Sunday Double Feature part one – “Frank Herbert’s Dune: Director’s Cut”

The first of this summer’s Sunday Double Features goes
up today, with reviews of a miniseries and its sequel.

Cast and Crew

William Hurt as Leto Atreides

Alec Newman as Paul Atreides / Muad’Dib

Saskia Reeves as Jessica Atreides

James Watson as Duncan Idaho

P.H. Moriarty as Gurney Halleck

Ian McNeice as Baron Harkonnen

Matt Keeslar as Feyd Harkonnen

Uwe Ochsenknect as Stilgar

Barbora Kodetova as Chani

Karel Dobry as Liet

Written (for the screen, based on Frank Herbert’s
novel, but you all
knew that already) and directed by John Harrison.

Complete information is
available from this
IMDB
page
.


Buy from: Amazon.com
or Amazon.ca

Past TV reviews can be found here.

Original Airdate

Frank Herbert’s Dune originally aired in the
year 2000. The
Director’s Cut wasn’t seen on North American
television, although it
sounds like it may be the version that aired in
Europe.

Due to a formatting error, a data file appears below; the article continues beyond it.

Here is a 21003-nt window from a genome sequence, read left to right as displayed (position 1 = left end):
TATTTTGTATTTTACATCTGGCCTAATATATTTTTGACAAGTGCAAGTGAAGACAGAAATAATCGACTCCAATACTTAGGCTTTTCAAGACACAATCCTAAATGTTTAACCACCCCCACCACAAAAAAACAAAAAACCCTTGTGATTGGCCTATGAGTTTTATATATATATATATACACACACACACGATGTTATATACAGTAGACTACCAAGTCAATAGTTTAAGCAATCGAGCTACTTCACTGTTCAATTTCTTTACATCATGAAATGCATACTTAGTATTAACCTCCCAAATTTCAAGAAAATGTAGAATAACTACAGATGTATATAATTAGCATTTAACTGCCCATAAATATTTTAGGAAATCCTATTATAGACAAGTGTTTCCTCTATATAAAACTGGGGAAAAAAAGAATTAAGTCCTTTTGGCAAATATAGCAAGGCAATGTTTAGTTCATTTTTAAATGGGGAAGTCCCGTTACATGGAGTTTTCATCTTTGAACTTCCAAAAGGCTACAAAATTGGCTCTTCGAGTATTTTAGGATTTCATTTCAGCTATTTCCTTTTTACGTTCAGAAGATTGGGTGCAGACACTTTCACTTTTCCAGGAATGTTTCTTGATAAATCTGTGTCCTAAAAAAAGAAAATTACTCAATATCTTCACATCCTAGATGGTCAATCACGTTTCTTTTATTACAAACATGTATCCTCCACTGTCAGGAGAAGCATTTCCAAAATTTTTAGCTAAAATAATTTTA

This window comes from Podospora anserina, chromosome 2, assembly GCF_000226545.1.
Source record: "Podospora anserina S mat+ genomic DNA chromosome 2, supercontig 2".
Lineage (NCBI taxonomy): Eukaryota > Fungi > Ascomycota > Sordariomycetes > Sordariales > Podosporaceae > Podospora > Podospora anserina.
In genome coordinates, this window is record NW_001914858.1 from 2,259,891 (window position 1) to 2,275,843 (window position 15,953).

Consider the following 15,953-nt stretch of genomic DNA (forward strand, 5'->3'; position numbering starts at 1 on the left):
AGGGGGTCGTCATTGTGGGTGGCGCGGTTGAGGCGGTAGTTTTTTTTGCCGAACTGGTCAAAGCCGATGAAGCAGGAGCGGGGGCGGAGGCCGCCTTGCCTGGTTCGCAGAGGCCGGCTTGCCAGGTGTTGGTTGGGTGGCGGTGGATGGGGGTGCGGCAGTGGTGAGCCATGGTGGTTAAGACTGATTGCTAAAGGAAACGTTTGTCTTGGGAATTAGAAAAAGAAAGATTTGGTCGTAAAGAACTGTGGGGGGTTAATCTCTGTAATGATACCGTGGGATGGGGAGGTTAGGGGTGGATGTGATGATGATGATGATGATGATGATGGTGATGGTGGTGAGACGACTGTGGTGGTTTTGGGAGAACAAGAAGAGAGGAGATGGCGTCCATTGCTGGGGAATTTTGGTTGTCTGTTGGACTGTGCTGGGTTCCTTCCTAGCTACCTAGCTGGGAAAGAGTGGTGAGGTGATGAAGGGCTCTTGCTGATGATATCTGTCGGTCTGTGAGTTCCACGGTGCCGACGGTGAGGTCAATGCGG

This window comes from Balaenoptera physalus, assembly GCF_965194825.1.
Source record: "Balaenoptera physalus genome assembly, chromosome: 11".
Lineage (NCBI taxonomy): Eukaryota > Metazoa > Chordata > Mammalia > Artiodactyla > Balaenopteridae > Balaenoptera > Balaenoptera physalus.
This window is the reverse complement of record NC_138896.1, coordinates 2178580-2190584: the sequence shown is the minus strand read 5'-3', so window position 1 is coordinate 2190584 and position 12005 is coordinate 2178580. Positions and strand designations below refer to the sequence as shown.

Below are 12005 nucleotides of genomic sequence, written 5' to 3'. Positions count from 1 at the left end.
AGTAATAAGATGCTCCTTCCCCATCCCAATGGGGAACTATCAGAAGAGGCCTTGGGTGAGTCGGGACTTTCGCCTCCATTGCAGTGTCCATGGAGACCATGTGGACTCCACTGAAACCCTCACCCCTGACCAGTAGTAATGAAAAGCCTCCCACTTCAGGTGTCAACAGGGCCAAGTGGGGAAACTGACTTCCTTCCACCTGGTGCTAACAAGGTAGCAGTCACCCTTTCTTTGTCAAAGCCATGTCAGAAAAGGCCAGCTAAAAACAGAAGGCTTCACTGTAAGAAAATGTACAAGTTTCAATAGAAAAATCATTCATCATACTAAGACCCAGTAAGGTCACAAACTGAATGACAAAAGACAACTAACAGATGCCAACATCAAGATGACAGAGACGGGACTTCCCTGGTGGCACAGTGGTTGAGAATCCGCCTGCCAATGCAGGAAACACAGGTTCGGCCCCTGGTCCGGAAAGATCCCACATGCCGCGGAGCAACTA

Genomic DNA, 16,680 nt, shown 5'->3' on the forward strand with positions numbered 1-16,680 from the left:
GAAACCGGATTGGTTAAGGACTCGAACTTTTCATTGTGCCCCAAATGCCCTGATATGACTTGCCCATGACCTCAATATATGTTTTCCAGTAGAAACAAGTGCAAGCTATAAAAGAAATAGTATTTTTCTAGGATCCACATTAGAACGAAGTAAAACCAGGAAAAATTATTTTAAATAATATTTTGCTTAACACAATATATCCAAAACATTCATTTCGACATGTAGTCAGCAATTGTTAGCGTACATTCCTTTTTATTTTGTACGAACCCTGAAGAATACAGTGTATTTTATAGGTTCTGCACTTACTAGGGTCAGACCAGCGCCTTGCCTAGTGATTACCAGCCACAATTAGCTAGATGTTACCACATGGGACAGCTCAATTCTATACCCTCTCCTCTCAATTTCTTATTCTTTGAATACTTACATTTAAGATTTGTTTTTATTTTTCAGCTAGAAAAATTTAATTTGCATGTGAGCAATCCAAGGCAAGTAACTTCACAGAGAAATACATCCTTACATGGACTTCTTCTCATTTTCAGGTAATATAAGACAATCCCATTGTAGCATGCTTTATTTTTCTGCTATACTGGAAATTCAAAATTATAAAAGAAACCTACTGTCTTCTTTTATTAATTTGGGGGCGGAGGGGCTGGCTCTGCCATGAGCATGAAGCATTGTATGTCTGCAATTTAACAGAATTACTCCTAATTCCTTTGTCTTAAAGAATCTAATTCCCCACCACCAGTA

Synopsis

A boy goes to a desert planet and becomes a man before
becoming a
god. Politics abound.

High Point

Alia meets the emperor.

Low Point

The mixed quality of visual effects.

The Review

This is an extremely faithful adaptation of a work
that has been
adapted before. Apart from increasing Irulan’s role,
this is the
book. (Note the lack of ray guns!) I give it 3 out
of 6.

The effects were all over the map. The
mouse, blue
screening, and sand displacement around worms were
quite bad, while
the other effects were quite good. The eyes in
particular looked
excellent. There were a lot of effects here for a
European television
production. I give it 4 out of 6.

The story is an excellent adaptation of
strong source
material. I give it 5 out of 6.

The acting is very well done, with casting
that fits the
roles. I give it 5 out of 6.

The emotional response was rather strong for
me, having read
and enjoyed the novels, and having been disappointed
with David
Lynch’s adaptation. This was Dune done
right. For me,
that’s worth a 5 out of 6.

The production of the sets and constumes was
incredible. The
lighting varies with tone, scene, and planet. It was
very
impressive. It’s not as rapidly paced as most
productions today, but
that’s keeping in line with the tone of the novel. I
give it 5 out of 6.

Overall, this is well worth while, and my
preferred
adaptation of the source material. I give it 5 out of
6.

In total, Frank Herbert’s Dune: Director’s
Cut
receives 32
out of 42.

7 replies on “Sunday Double Feature part one – “Frank Herbert’s Dune: Director’s Cut””